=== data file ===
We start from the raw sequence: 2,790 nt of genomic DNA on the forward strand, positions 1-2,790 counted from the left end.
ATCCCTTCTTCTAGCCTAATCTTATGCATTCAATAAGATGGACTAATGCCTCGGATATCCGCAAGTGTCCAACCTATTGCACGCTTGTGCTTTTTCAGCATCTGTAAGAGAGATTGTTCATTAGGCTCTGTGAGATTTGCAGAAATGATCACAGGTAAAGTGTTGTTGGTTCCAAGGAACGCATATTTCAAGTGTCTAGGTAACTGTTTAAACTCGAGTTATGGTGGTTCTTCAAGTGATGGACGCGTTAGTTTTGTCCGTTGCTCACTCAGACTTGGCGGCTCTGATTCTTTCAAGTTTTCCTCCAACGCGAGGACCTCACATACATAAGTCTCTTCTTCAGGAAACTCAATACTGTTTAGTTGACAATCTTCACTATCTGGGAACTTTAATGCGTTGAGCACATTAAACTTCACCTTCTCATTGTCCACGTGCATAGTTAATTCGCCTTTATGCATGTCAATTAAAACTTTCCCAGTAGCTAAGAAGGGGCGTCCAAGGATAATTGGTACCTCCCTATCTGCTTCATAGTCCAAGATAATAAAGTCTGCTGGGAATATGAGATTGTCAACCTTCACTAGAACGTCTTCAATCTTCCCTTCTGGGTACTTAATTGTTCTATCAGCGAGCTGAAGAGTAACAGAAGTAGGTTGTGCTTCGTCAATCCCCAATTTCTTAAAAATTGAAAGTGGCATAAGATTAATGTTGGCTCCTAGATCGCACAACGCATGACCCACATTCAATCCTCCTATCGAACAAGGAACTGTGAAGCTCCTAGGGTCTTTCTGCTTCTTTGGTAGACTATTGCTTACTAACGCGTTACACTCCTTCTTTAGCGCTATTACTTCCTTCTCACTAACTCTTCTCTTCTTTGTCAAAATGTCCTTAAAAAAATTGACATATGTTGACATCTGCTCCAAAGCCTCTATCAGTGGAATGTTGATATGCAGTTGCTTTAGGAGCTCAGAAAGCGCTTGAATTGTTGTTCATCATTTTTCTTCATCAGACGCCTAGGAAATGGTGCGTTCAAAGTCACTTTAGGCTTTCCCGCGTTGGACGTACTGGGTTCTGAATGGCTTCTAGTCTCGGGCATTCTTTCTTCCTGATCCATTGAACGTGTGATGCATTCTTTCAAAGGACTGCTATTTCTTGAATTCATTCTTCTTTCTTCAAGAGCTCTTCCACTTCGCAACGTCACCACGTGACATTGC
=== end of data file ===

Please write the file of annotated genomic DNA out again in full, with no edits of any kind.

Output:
We start from the raw sequence: 2,790 nt of genomic DNA on the forward strand, positions 1-2,790 counted from the left end.
ATCCCTTCTTCTAGCCTAATCTTATGCATTCAATAAGATGGACTAATGCCTCGGATATCCGCAAGTGTCCAACCTATTGCACGCTTGTGCTTTTTCAGCATCTGTAAGAGAGATTGTTCATTAGGCTCTGTGAGATTTGCAGAAATGATCACAGGTAAAGTGTTGTTGGTTCCAAGGAACGCATATTTCAAGTGTCTAGGTAACTGTTTAAACTCGAGTTATGGTGGTTCTTCAAGTGATGGACGCGTTAGTTTTGTCCGTTGCTCACTCAGACTTGGCGGCTCTGATTCTTTCAAGTTTTCCTCCAACGCGAGGACCTCACATACATAAGTCTCTTCTTCAGGAAACTCAATACTGTTTAGTTGACAATCTTCACTATCTGGGAACTTTAATGCGTTGAGCACATTAAACTTCACCTTCTCATTGTCCACGTGCATAGTTAATTCGCCTTTATGCATGTCAATTAAAACTTTCCCAGTAGCTAAGAAGGGGCGTCCAAGGATAATTGGTACCTCCCTATCTGCTTCATAGTCCAAGATAATAAAGTCTGCTGGGAATATGAGATTGTCAACCTTCACTAGAACGTCTTCAATCTTCCCTTCTGGGTACTTAATTGTTCTATCAGCGAGCTGAAGAGTAACAGAAGTAGGTTGTGCTTCGTCAATCCCCAATTTCTTAAAAATTGAAAGTGGCATAAGATTAATGTTGGCTCCTAGATCGCACAACGCATGACCCACATTCAATCCTCCTATCGAACAAGGAACTGTGAAGCTCCTAGGGTCTTTCTGCTTCTTTGGTAGACTATTGCTTACTAACGCGTTACACTCCTTCTTTAGCGCTATTACTTCCTTCTCACTAACTCTTCTCTTCTTTGTCAAAATGTCCTTAAAAAAATTGACATATGTTGACATCTGCTCCAAAGCCTCTATCAGTGGAATGTTGATATGCAGTTGCTTTAGGAGCTCAGAAAGCGCTTGAATTGTTGTTCATCATTTTTCTTCATCAGACGCCTAGGAAATGGTGCGTTCAAAGTCACTTTAGGCTTTCCCGCGTTGGACGTACTGGGTTCTGAATGGCTTCTAGTCTCGGGCATTCTTTCTTCCTGATCCATTGAACGTGTGATGCATTCTTTCAAAGGACTGCTATTTCTTGAATTCATTCTTCTTTCTTCAAGAGCTCTTCCACTTCGCAACGTCACCACGTGACATTGC